Local MHS graduate to visit Africa

by | January 20, 2019 9:00 am

Last Updated: January 19, 2019 at 2:49 pm

Jabril Wilson, son of Marilyn and George Wilson of Manning, will visit West Africa again this summer.

Wilson graduated from Manning High School in 2017 and became a David M. Rubenstein scholar. This scholarship pays for all of his expenses as he pursues a double major at Duke University. It also pays for his summer trips to perform research toward his degree path.

Before Wilson arrived at Duke, he already knew he wanted to eventually practice international law, and he intended to pursue an undergraduate pre-law degree in International Public Policy. However, he wasn’t sure where this global career choice would take him.

“When I got to Duke, some of the courses I took and the professors I met opened up West Africa to me,” said Wilson. “I gained a mentor during that time who also researches in Togo in West Africa. I took a class with him my first semester, and I was instantly hooked. I knew this was the region I wanted to go to. That set my trajectory for my undergraduate career.”

As a result, Wilson picked up a second major in African Studies.

From May 14-June 25, 2018, Wilson traveled with a group to Ghana, a country in West Africa. He spent the time in the capital city of Accra, studying how international development policies affects the government culturally. He also assessed how the World Bank and International Monetary Fund (IMF) affects the macroeconomics of the country, with further research into how non-governmental organizations (NGOs) and other developmental organizations affect culture.

This summer, from June 11-August 14, Wilson will once again travel to West Africa. This time, he will spend the weeks in a remote village in the hills of northern Togo, another West African country near Ghana. He will live in a mud house, participate in the cultural activities and gain one-on-one interaction with local people outside the government. During this time, he will gain insights with how NGOs interact directly with the people rather than through governmental agencies.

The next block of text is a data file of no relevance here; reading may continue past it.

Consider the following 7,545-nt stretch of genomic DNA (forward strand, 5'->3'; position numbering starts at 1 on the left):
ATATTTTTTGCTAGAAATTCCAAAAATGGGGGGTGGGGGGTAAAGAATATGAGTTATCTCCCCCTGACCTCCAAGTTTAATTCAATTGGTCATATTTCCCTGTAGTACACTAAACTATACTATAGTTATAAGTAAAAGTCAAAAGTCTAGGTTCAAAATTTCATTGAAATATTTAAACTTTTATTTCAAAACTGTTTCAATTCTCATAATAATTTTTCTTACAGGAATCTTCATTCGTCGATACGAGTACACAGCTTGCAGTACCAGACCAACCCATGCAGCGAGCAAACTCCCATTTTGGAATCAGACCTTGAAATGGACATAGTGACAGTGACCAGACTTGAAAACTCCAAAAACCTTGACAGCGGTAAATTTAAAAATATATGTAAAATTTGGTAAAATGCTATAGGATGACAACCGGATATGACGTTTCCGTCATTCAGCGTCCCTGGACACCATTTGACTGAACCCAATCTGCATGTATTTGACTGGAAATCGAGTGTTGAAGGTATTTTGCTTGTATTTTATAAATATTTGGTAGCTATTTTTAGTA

Even before he goes this summer, he is already planning his third trip for the summer of 2020. He will travel back to both Ghana and Togo. In Togo, he will spend time in the capital city, and in Ghana, he will visit the remote villages. This will give him a wider spread to his research data and will allow him to fully compare the two countries and how they have individually been affected.

Outside of his pre-law studies, Wilson maintains membership in The Institute. Through this organization, top African American male students from Duke, UNC Chapel Hill and North Carolina Central meet every other Saturday to discuss future plans and life lessons with professionals in their prospective fields.

“I have met with a myriad of local, corporate, political and international attorneys. It’s an amazing organization for the students to network,” said Wilson.

Wilson also maintains an on-campus job in the Office of Information and Technology, where he is a student technology support consultant. He assists students, faculty and staff with technology, whether on network issues or individual computer issues.

“It’s my hobby to balance everything that’s going on,” said Wilson.

Although he has a passion for computers, he chose international law, because he feels giving voices to people who are often overlooked, such as the citizens of West African countries, is more needed. He asserts the stories of underdevelopment, health issues, lack of food and starvation are true in some areas, but they’re only a small part of West Africa.

“I feel like the impact I would create from what I’m doing over there would be bigger than if I went into computer science and started coding and programming,” said Wilson.

He does assert he will incorporate his computer skills into his career path, using his experience from the Office of Information and Technology to gain skills to move up in his career. While he will keep in touch with his passion for computers, his focus will remain on West Africa and international development.

His skills will benefit him as they assess how technology is spreading to local communities through microfinance companies and computer cafes. They will further look at technology’s impact on health issues and insurance and women’s issues and the gender divide.

“We look at how different structures are set up and how western influences are changing those structures,” said Wilson.

Wilson plans to publish his research after he completes his two bachelor’s degrees. He hopes to then pursue International Law at Duke, his top choice, although he is considering Stanford, Vanderbilt, NYU, Columbia University and Georgetown University.

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